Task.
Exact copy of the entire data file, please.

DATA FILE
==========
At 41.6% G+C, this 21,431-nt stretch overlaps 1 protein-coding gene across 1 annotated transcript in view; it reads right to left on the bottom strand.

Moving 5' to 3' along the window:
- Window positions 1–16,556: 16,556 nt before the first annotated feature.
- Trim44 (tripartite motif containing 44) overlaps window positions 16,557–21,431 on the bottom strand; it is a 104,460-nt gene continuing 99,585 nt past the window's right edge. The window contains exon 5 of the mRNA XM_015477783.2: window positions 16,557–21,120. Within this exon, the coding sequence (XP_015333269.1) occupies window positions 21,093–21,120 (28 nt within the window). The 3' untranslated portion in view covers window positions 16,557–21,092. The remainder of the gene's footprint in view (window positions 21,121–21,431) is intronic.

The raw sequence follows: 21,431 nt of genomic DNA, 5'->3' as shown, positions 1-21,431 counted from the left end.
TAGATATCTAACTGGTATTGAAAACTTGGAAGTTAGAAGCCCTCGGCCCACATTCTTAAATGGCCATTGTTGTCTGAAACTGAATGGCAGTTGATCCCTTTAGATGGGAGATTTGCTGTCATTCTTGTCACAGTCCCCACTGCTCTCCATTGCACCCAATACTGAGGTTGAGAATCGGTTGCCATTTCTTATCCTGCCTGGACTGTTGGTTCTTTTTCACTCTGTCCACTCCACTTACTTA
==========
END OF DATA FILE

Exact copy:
At 41.6% G+C, this 21,431-nt stretch overlaps 1 protein-coding gene across 1 annotated transcript in view; it reads right to left on the bottom strand.

Moving 5' to 3' along the window:
- Window positions 1–16,556: 16,556 nt before the first annotated feature.
- Trim44 (tripartite motif containing 44) overlaps window positions 16,557–21,431 on the bottom strand; it is a 104,460-nt gene continuing 99,585 nt past the window's right edge. The window contains exon 5 of the mRNA XM_015477783.2: window positions 16,557–21,120. Within this exon, the coding sequence (XP_015333269.1) occupies window positions 21,093–21,120 (28 nt within the window). The 3' untranslated portion in view covers window positions 16,557–21,092. The remainder of the gene's footprint in view (window positions 21,121–21,431) is intronic.

The raw sequence follows: 21,431 nt of genomic DNA, 5'->3' as shown, positions 1-21,431 counted from the left end.
TAGATATCTAACTGGTATTGAAAACTTGGAAGTTAGAAGCCCTCGGCCCACATTCTTAAATGGCCATTGTTGTCTGAAACTGAATGGCAGTTGATCCCTTTAGATGGGAGATTTGCTGTCATTCTTGTCACAGTCCCCACTGCTCTCCATTGCACCCAATACTGAGGTTGAGAATCGGTTGCCATTTCTTATCCTGCCTGGACTGTTGGTTCTTTTTCACTCTGTCCACTCCACTTACTTA